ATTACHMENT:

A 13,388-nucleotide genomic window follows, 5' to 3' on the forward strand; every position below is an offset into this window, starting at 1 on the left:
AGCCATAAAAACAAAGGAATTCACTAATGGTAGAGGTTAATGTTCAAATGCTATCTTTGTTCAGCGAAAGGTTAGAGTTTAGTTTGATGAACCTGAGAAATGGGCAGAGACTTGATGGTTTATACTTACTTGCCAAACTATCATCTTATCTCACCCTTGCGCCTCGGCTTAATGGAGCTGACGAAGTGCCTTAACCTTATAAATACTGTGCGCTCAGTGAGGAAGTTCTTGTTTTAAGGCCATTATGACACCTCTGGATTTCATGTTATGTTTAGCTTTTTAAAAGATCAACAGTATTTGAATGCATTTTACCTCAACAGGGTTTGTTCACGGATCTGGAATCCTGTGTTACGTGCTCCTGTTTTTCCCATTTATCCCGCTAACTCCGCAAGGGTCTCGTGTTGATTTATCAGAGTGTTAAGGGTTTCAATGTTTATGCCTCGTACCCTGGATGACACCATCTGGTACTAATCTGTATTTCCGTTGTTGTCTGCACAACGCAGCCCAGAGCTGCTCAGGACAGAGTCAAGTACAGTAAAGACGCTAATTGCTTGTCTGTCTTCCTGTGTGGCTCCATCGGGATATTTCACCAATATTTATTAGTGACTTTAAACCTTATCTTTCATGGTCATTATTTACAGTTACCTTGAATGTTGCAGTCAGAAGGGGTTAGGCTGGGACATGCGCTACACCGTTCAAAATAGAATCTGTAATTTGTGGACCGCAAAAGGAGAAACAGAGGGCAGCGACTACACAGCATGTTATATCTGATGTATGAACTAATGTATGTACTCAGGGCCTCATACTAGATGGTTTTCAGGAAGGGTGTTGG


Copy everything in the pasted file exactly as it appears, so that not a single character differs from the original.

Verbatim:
A 13,388-nucleotide genomic window follows, 5' to 3' on the forward strand; every position below is an offset into this window, starting at 1 on the left:
AGCCATAAAAACAAAGGAATTCACTAATGGTAGAGGTTAATGTTCAAATGCTATCTTTGTTCAGCGAAAGGTTAGAGTTTAGTTTGATGAACCTGAGAAATGGGCAGAGACTTGATGGTTTATACTTACTTGCCAAACTATCATCTTATCTCACCCTTGCGCCTCGGCTTAATGGAGCTGACGAAGTGCCTTAACCTTATAAATACTGTGCGCTCAGTGAGGAAGTTCTTGTTTTAAGGCCATTATGACACCTCTGGATTTCATGTTATGTTTAGCTTTTTAAAAGATCAACAGTATTTGAATGCATTTTACCTCAACAGGGTTTGTTCACGGATCTGGAATCCTGTGTTACGTGCTCCTGTTTTTCCCATTTATCCCGCTAACTCCGCAAGGGTCTCGTGTTGATTTATCAGAGTGTTAAGGGTTTCAATGTTTATGCCTCGTACCCTGGATGACACCATCTGGTACTAATCTGTATTTCCGTTGTTGTCTGCACAACGCAGCCCAGAGCTGCTCAGGACAGAGTCAAGTACAGTAAAGACGCTAATTGCTTGTCTGTCTTCCTGTGTGGCTCCATCGGGATATTTCACCAATATTTATTAGTGACTTTAAACCTTATCTTTCATGGTCATTATTTACAGTTACCTTGAATGTTGCAGTCAGAAGGGGTTAGGCTGGGACATGCGCTACACCGTTCAAAATAGAATCTGTAATTTGTGGACCGCAAAAGGAGAAACAGAGGGCAGCGACTACACAGCATGTTATATCTGATGTATGAACTAATGTATGTACTCAGGGCCTCATACTAGATGGTTTTCAGGAAGGGTGTTGG